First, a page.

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article imageIraq court condemns to death 'deputy of IS leader'

By AFP     Sep 19, 2018 in World

An Iraqi court on Wednesday sentenced to death on terror charges a prominent jihadist described as a deputy of Islamic State group leader Abu Bakr al-Baghdadi, after he was captured in Turkey.

Ismail Alwan Salman al-Ithawi was hunted down, caught and extradited after a joint operation involving Turkish, Iraqi and US intelligence agencies, according to the Iraqi authorities.

"The Karkh criminal court in Baghdad sentenced to death by hanging one of the most prominent leaders of IS, who served as a deputy of Baghdadi," judicial spokesman Abdel Sattar Bayraqdar said.

The Iraqi authorities announced in February that Ithawi had been extradited from Turkey after fleeing first Iraq and then Syria as the group's self-proclaimed "caliphate" crumbled.

A senior Iraqi official told AFP at the time that the arrest came after an elite Iraqi unit "infiltrated the highest levels" of IS, which has claimed a string of deadly attacks in the West in recent years.

It was the first time Iraqi authorities managed to have a top leader of IS extradited from Turkey.

A native of the Iraqi city of Ramadi, Ithawi was accused of holding several positions including IS "minister" in charge of religious edicts and head of a IS committee that decided on senior appointments.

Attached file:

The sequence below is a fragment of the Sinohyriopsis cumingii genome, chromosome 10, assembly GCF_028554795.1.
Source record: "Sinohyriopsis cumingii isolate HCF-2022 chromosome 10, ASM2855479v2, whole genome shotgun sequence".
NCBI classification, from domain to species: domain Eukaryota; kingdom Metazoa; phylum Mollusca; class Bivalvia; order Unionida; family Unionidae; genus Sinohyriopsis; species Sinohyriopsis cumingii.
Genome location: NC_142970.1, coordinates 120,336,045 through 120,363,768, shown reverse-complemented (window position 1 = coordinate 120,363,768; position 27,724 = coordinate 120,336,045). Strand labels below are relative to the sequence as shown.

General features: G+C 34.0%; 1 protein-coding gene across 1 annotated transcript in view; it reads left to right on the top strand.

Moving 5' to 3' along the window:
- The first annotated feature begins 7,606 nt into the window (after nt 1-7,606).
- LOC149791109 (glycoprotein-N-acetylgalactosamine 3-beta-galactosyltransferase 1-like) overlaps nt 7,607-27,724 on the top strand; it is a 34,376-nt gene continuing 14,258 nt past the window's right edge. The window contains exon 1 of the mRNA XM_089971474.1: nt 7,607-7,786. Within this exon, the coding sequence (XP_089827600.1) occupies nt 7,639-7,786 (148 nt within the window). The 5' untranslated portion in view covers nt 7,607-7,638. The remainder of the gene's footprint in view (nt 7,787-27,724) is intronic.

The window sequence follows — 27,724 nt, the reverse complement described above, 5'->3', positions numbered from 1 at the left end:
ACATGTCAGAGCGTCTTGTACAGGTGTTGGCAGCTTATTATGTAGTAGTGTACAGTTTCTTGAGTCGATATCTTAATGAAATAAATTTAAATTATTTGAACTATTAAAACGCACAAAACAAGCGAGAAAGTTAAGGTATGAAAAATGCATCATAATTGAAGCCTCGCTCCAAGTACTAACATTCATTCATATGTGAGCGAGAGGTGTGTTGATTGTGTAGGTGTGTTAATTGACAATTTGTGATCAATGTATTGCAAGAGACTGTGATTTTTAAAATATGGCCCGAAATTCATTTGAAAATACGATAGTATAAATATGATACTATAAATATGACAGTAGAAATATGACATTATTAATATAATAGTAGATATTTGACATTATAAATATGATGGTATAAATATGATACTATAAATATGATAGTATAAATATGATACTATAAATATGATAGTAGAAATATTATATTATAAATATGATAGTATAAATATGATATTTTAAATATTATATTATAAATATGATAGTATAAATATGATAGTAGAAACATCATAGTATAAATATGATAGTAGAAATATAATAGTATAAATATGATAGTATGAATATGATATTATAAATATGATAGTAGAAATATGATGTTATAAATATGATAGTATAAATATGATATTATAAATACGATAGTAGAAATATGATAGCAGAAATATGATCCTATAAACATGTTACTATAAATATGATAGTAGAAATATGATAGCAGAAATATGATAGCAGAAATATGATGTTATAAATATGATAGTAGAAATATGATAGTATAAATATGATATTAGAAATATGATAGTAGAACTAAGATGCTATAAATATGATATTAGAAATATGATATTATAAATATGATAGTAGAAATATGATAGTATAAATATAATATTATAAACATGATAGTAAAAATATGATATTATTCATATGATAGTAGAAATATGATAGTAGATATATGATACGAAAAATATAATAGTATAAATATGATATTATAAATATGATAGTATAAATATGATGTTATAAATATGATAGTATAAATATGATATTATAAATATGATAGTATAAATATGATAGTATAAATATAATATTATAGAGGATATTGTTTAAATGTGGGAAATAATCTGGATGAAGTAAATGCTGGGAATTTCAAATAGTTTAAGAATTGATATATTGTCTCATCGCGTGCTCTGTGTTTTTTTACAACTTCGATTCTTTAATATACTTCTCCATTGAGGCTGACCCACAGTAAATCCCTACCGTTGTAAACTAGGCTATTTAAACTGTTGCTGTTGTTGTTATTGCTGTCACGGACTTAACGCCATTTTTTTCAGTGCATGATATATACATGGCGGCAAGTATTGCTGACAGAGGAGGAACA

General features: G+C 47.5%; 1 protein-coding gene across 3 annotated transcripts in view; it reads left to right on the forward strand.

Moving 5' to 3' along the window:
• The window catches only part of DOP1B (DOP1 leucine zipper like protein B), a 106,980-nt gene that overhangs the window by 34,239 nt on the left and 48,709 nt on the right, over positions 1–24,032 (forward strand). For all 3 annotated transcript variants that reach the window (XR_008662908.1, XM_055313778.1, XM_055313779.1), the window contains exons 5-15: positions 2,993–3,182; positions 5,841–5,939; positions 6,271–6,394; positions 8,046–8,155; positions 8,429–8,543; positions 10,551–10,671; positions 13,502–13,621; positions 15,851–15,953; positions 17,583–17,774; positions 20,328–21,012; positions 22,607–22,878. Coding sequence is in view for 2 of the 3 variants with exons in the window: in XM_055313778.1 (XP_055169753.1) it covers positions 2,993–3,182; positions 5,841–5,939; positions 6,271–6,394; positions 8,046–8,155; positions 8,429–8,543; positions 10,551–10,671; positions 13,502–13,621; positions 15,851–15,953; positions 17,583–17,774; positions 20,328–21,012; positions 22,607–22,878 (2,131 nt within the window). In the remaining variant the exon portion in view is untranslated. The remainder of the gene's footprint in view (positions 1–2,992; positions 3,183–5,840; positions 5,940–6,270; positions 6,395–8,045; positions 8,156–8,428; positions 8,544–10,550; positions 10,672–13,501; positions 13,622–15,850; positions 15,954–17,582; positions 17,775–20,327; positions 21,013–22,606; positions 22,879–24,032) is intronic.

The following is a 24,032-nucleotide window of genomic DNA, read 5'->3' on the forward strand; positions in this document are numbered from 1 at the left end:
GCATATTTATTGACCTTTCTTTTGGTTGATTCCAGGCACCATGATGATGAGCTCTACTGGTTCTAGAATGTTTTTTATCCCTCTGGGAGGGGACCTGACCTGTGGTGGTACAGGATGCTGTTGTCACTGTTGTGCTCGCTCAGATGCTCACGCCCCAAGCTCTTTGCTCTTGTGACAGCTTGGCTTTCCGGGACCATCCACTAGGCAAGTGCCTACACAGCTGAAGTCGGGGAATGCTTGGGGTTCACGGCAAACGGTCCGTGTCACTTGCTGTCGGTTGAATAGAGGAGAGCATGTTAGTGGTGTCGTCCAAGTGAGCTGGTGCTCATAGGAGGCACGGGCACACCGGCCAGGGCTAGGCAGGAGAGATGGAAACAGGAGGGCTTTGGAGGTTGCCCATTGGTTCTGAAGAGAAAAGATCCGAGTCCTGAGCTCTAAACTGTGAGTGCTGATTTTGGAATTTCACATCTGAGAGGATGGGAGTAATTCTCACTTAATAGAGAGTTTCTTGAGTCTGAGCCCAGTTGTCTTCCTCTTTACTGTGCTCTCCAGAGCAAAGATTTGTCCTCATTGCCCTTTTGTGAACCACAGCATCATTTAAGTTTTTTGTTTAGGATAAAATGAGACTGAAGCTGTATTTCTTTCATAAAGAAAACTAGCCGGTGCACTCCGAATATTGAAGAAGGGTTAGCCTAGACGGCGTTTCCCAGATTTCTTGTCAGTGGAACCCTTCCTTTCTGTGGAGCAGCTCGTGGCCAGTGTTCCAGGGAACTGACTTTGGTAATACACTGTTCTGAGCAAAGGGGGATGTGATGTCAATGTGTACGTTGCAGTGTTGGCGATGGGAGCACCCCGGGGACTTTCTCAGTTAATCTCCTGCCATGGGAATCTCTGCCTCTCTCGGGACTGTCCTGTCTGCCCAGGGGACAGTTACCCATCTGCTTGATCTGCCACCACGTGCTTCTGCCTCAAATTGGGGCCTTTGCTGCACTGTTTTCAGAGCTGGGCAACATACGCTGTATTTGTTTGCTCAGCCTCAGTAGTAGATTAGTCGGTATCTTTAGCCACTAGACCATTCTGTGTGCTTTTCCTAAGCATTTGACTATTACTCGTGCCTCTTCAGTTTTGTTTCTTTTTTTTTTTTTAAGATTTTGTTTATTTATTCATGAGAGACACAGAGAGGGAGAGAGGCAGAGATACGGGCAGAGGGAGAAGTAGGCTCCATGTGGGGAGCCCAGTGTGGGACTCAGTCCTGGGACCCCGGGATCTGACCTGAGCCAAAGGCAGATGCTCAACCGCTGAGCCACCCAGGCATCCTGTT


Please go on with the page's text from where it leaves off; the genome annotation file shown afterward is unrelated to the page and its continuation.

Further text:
Originally from Iraq, his boss Baghdadi has been dubbed the "most wanted man on the planet" and the United States is offering a $25 million reward for his capture.

Baghdadi has been pronounced dead on several occasions, but an Iraqi intelligence official said in May that he remained alive in Syrian territory by the Iraqi border.

In a purported new audio recording released last month, the IS chief called on Muslims to wage "jihad".

He made his only known public appearance in Iraq's second city of Mosul in July 2014.

- Hundreds on death row -

Iraq has condemned several hundred people, including around 100 foreign women, to death for IS links, and dozens of convicted jihadists have already been executed.

Most of the women were from Turkey and republics of the former Soviet Union.

Many more have been jailed for life, which in Iraq is equivalent to 20 years.

They include nine Tajik women who were sentenced by an Iraqi criminal court on Wednesday for belonging to IS, a judicial official said.

Iraq has repeatedly faced criticism from international human rights groups over the high number of death sentences handed down by its anti-terrorist courts.

Iraq's anti-terrorism law empowers courts to convict people who are believed to have helped IS even if they are not accused of violence.

It also allows for the death penalty to be issued against anyone -- including non-combatants -- found guilty of belonging to IS.

Iraq declared "victory" over IS in December after a three-year war against the jihadists, who once controlled nearly one third of the country as well as swathes of neighbouring Syria.

The Iraqi military has kept up operations targeting mostly remote desert areas where jihadists have continued to carry out attacks.

Over the border in Syria, US-backed fighters last week launched a fierce assault against a dwindling pocket of territory held by IS in eastern Deir Ezzor province.

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